Israel and the occupied/autonomous territories: Children's safety in Jenin
02-05-2002 News Release 02/18
Now that the curfew has been lifted in Jenin refugee camp, children are rushing about everywhere. But the huge mounds of rubble where the youngsters roam are peppered with unexploded ordnance and munitions, and there is an urgent need to find a place where they can play safely. Meanwhile, mine-awareness programmes are being set up by the ICRC together with UNICEF and other specialist agencies.
The children in Jenin have many needs. Scores of youngsters became separated from their parents when the camp was in chaos; others saw clothes, toys and other possessions disappear under the rubble of destroyed homes. One eight-year-old, Yara Al-Qadu Ayosh, whose house was destroyed, said she had managed to borrow a friend's school uniform so that she can dress properly for school. Flashing a huge smile, she stood at her friend's side, clutching the grey-and-white striped pinafore in her arms.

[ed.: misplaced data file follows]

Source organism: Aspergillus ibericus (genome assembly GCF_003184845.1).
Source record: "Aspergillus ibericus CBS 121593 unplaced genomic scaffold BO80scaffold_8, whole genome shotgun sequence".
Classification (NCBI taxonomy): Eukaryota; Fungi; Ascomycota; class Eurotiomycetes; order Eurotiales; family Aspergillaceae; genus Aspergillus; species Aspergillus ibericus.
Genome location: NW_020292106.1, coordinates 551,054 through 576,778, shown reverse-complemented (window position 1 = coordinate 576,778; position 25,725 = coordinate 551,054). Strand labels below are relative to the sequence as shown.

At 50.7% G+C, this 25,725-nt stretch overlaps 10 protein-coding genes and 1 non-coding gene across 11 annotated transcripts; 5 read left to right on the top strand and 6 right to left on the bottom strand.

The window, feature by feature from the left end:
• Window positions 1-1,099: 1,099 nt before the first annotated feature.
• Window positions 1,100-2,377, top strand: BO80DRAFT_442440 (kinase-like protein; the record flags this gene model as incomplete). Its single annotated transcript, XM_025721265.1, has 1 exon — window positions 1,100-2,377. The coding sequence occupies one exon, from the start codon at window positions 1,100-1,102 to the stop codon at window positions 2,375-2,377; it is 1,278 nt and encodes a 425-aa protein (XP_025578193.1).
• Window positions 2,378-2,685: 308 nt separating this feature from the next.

Not all children will be able to resolve their difficulties so easily. Yara's friend, Nidal, confided that only 15 of the 35 pupils in their class have so far come back to school.
One woman said that she had looked after an 11-year-old boy for nine days during the incursion. His parents had fled the camp and left him behind in their haste to depart. He was finally reunited with his family when they returned to Jenin after the curfew had been lifted.
Several temporary sites for children's playgrounds have now been identified by the local authorities. The ICRC and UNICEF are trying to get two of them equipped as soon as possible. Not only will the children then have safe places to play, but the sites will also be usable as venues for mine-awareness sessions run by the Palestine Red Crescen t Society, 10 of whose volunteers have received basic mine-awareness training.